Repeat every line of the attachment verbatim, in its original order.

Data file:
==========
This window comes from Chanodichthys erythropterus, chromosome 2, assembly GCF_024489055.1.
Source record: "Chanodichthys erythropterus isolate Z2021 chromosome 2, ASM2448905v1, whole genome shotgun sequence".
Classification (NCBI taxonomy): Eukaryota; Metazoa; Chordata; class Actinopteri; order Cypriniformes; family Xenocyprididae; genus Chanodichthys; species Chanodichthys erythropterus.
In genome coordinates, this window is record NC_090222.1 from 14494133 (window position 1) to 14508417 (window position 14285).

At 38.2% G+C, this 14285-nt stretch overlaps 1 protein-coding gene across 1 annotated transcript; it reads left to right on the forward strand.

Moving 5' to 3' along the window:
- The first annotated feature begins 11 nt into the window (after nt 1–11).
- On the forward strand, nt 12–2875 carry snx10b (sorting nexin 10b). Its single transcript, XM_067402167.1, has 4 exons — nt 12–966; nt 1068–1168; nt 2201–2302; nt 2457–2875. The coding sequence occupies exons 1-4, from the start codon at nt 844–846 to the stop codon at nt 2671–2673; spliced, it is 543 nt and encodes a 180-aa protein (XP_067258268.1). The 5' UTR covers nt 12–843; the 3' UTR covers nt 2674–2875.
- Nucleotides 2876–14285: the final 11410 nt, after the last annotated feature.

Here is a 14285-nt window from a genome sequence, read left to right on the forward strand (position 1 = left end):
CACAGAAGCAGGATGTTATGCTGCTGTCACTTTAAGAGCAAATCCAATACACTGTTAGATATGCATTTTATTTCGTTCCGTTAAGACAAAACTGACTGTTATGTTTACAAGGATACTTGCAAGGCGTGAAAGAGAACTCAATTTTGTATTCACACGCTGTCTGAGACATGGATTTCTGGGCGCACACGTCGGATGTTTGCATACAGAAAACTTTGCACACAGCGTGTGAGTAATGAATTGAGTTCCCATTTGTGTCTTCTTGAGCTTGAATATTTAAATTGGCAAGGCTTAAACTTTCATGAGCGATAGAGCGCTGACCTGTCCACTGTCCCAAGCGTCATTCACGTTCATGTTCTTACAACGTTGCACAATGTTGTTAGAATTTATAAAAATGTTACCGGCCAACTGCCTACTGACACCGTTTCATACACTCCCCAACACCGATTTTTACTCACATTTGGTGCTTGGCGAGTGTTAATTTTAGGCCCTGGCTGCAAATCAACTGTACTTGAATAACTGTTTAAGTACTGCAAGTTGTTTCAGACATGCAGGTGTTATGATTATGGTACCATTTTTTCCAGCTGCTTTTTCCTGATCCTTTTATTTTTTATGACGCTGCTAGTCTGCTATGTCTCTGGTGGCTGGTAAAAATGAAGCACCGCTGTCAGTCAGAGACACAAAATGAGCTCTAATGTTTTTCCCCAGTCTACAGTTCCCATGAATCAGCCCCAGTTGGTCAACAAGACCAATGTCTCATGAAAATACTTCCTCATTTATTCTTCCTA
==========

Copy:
This window comes from Chanodichthys erythropterus, chromosome 2, assembly GCF_024489055.1.
Source record: "Chanodichthys erythropterus isolate Z2021 chromosome 2, ASM2448905v1, whole genome shotgun sequence".
Classification (NCBI taxonomy): Eukaryota; Metazoa; Chordata; class Actinopteri; order Cypriniformes; family Xenocyprididae; genus Chanodichthys; species Chanodichthys erythropterus.
In genome coordinates, this window is record NC_090222.1 from 14494133 (window position 1) to 14508417 (window position 14285).

At 38.2% G+C, this 14285-nt stretch overlaps 1 protein-coding gene across 1 annotated transcript; it reads left to right on the forward strand.

Moving 5' to 3' along the window:
- The first annotated feature begins 11 nt into the window (after nt 1–11).
- On the forward strand, nt 12–2875 carry snx10b (sorting nexin 10b). Its single transcript, XM_067402167.1, has 4 exons — nt 12–966; nt 1068–1168; nt 2201–2302; nt 2457–2875. The coding sequence occupies exons 1-4, from the start codon at nt 844–846 to the stop codon at nt 2671–2673; spliced, it is 543 nt and encodes a 180-aa protein (XP_067258268.1). The 5' UTR covers nt 12–843; the 3' UTR covers nt 2674–2875.
- Nucleotides 2876–14285: the final 11410 nt, after the last annotated feature.

Here is a 14285-nt window from a genome sequence, read left to right on the forward strand (position 1 = left end):
CACAGAAGCAGGATGTTATGCTGCTGTCACTTTAAGAGCAAATCCAATACACTGTTAGATATGCATTTTATTTCGTTCCGTTAAGACAAAACTGACTGTTATGTTTACAAGGATACTTGCAAGGCGTGAAAGAGAACTCAATTTTGTATTCACACGCTGTCTGAGACATGGATTTCTGGGCGCACACGTCGGATGTTTGCATACAGAAAACTTTGCACACAGCGTGTGAGTAATGAATTGAGTTCCCATTTGTGTCTTCTTGAGCTTGAATATTTAAATTGGCAAGGCTTAAACTTTCATGAGCGATAGAGCGCTGACCTGTCCACTGTCCCAAGCGTCATTCACGTTCATGTTCTTACAACGTTGCACAATGTTGTTAGAATTTATAAAAATGTTACCGGCCAACTGCCTACTGACACCGTTTCATACACTCCCCAACACCGATTTTTACTCACATTTGGTGCTTGGCGAGTGTTAATTTTAGGCCCTGGCTGCAAATCAACTGTACTTGAATAACTGTTTAAGTACTGCAAGTTGTTTCAGACATGCAGGTGTTATGATTATGGTACCATTTTTTCCAGCTGCTTTTTCCTGATCCTTTTATTTTTTATGACGCTGCTAGTCTGCTATGTCTCTGGTGGCTGGTAAAAATGAAGCACCGCTGTCAGTCAGAGACACAAAATGAGCTCTAATGTTTTTCCCCAGTCTACAGTTCCCATGAATCAGCCCCAGTTGGTCAACAAGACCAATGTCTCATGAAAATACTTCCTCATTTATTCTTCCTA